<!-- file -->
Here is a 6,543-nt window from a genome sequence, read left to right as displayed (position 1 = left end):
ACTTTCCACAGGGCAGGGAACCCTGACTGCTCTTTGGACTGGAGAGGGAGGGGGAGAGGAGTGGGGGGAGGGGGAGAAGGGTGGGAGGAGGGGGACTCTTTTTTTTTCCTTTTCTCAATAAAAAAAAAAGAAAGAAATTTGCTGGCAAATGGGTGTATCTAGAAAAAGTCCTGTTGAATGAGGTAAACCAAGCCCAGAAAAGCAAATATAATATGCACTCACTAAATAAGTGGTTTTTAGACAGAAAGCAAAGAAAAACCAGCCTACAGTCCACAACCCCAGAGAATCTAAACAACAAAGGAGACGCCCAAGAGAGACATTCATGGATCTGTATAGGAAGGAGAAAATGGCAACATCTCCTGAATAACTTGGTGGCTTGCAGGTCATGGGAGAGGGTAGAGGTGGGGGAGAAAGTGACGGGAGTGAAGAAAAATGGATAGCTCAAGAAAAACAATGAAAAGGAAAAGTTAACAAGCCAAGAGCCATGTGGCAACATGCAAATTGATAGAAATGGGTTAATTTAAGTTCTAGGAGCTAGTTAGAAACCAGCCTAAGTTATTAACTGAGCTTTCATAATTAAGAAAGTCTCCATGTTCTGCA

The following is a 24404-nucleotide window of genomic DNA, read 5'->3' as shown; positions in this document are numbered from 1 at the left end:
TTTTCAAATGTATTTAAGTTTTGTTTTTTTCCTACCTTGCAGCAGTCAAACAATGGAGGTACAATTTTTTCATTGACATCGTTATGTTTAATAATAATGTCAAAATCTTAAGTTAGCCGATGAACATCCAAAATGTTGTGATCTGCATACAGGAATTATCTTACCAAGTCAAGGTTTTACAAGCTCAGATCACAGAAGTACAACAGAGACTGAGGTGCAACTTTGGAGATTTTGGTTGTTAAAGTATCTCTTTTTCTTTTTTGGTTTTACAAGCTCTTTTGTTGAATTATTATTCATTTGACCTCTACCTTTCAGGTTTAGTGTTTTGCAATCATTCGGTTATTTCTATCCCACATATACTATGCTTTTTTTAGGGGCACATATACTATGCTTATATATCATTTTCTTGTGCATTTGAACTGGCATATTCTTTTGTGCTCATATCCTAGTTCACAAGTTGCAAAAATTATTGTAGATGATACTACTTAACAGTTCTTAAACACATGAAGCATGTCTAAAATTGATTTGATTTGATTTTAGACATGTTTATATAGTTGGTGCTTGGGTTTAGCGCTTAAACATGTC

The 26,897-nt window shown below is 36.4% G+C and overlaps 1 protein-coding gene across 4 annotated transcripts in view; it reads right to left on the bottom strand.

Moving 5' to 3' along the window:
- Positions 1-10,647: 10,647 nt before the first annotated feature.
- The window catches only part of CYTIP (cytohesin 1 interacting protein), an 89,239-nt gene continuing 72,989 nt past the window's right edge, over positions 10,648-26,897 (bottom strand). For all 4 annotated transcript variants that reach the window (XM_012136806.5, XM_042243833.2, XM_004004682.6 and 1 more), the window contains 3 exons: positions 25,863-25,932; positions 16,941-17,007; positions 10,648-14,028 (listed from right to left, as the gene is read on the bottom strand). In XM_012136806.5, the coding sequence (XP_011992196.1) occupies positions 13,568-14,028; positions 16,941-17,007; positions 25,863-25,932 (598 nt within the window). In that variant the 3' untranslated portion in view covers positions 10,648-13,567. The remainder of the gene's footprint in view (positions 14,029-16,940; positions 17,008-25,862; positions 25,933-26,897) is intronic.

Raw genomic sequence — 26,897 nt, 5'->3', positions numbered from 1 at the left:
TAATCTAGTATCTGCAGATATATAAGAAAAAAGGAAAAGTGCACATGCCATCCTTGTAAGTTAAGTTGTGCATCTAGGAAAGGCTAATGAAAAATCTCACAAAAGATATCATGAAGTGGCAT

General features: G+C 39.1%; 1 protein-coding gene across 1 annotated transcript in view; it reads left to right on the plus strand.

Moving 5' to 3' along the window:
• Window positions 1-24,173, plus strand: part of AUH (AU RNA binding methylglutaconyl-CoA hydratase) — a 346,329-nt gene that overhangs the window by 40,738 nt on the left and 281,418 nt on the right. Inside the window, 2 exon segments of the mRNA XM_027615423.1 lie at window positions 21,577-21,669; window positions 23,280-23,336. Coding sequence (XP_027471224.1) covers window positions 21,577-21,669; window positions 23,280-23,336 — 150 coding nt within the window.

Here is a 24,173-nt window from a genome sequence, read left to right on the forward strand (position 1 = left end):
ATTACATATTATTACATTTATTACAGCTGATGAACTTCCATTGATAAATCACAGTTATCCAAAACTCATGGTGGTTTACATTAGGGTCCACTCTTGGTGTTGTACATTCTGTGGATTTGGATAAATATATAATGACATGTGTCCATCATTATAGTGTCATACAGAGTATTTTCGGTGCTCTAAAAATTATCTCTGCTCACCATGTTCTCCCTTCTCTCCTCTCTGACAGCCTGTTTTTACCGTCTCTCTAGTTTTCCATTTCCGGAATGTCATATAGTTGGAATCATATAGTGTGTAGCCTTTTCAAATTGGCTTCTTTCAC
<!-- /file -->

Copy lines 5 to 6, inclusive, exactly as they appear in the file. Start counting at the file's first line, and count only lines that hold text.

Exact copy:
The 26,897-nt window shown below is 36.4% G+C and overlaps 1 protein-coding gene across 4 annotated transcripts in view; it reads right to left on the bottom strand.

Moving 5' to 3' along the window: